I love wine, and since I also have a sweet tooth, icewine is my friend.
What’s a girl to do with an intense dessert wine that tastes like honey, apricot, tangerine and pineapple? Drink it, naturally. (And why not bake with it, too?)
This Icewine Sabayon recipe has been burning a hole in the black binder where I keep the hundreds of pages of recipes I fantasize about baking one day. So after having ice wine on a recent trip to Toronto (Inniskillin, no less- do it right!), I was officially inspired to blow the dust off this easy-to-make, mousse-like recipe.
(Sabayon, by the way, is like zabaglione- if that means anything to you. Basically this is a custardy/moussey dessert, and is perfect with fresh fruit at the end of a meal. Serve it with the icewine, of course… and enjoy liberally.)
Recipe adapted from Food & Drink magazine
1/2 cup icewine
3 egg yolks
2 tablespoons granulated sugar
- In a large, heatproof bowl, whisk all three ingredients together.
- Fill a large pot of water 1/3 full, and bring to a simmer. Place the bowl with the egg mixture overtop the water (ensuring the bowl does not actually touch the water) and whisk constantly for 5 – 7 minutes (until the egg mixture thickens and almost doubles in volume). Make sure the water is simmering and not boiling beneath the bowl.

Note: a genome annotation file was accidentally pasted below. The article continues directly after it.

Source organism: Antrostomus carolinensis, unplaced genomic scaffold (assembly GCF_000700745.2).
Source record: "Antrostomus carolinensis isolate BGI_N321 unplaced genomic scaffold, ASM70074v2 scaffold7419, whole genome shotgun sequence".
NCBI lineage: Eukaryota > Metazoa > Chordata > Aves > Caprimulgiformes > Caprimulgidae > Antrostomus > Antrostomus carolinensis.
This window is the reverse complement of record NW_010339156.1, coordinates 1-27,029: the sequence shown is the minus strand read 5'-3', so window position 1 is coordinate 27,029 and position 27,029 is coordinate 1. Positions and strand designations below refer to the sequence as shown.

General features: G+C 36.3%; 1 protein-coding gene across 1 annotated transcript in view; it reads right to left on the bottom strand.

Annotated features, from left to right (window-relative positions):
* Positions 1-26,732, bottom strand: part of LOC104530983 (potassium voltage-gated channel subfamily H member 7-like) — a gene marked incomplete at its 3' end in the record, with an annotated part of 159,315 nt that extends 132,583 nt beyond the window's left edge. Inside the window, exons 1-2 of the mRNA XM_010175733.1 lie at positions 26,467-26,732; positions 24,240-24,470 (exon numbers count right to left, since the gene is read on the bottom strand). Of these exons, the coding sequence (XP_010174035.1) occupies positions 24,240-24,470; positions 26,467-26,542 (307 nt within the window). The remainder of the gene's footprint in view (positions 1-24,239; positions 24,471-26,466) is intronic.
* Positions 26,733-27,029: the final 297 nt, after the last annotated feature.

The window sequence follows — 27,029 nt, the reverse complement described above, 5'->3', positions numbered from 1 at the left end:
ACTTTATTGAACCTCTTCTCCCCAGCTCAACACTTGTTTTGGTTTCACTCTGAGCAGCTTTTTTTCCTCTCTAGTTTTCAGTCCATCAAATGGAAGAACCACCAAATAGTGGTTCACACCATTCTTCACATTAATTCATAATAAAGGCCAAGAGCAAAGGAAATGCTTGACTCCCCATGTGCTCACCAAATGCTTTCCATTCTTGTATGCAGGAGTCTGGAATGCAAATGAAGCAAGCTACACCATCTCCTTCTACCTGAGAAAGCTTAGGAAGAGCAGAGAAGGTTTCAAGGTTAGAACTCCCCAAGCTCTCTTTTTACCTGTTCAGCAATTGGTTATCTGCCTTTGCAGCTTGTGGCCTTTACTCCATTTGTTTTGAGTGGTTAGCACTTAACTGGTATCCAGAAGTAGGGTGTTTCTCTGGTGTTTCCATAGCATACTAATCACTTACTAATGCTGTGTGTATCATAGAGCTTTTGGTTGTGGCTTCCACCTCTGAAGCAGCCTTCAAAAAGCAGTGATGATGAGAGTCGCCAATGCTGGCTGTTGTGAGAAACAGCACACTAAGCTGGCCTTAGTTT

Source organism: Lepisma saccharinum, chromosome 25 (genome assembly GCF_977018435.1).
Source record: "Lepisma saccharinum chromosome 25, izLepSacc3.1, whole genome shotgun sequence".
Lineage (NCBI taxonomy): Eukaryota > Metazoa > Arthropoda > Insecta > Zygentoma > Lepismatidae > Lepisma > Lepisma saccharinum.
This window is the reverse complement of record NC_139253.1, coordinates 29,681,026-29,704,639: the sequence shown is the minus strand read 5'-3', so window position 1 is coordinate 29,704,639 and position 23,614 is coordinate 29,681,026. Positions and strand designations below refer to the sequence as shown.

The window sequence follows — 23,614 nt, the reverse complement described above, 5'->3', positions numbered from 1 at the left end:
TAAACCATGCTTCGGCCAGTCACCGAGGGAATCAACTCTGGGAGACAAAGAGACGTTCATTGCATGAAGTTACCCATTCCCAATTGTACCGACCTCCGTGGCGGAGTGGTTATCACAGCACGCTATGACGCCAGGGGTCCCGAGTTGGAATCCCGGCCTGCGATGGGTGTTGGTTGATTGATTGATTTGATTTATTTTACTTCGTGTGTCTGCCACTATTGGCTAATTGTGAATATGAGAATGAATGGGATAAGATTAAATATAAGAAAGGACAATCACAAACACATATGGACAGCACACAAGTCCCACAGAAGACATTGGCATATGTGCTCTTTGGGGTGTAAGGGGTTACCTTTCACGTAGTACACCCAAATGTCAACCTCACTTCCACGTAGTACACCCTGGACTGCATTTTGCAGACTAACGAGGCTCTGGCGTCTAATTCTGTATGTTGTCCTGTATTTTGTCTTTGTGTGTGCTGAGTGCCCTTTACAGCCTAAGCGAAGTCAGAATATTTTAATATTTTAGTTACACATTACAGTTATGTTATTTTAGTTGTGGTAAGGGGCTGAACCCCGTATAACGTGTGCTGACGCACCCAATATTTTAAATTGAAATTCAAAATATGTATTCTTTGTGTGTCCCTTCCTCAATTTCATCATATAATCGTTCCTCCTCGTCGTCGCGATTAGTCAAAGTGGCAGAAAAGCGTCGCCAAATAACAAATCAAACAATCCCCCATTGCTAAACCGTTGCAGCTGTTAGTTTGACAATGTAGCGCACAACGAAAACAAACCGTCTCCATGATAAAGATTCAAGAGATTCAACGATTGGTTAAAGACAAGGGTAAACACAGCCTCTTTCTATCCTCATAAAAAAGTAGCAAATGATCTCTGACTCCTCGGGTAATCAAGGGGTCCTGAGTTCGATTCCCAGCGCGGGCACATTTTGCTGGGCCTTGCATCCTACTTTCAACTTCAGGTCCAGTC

- Pour the warm sabayon into glasses/bowls with berries; serves 4.
- Selecting the icewine… as the experts say, when you are cooking with wine, you should always use the best you’re willing to pay for (meaning: don’t think that you can cheap out since you’re cooking the stuff). Icewine is pricey, because it’s hard to come by- so choose a bottle that you would like to drink as well as bake with.
- No icewine? You can substitute Champagne/sparkling wine, port, sherry, or a sweet Marsala wine.
- Hot bowl! I have burned my fingers many a time by forgetting that the simmering water beneath the bowl is actually… hot. So now I wear the Ove Glove and can hold onto the bowl while whisking like a maniac, sans burning flesh. (Use a tea towel or any oven mitt to hold the bowl in place while you whisk away.)
- Fruit options are totally up to you. I like the contrast that blackberries and raspberries create against the yellow cream, but you could pair with any fruit of your choice.
- Hot or cold? That’s the beauty of the sabayon- you can serve it either way. (Some recipes encourage you to broil the sabayon after pouring it overtop fruit, so it creates a nice crust… if you try this, please let me know how it turns out.)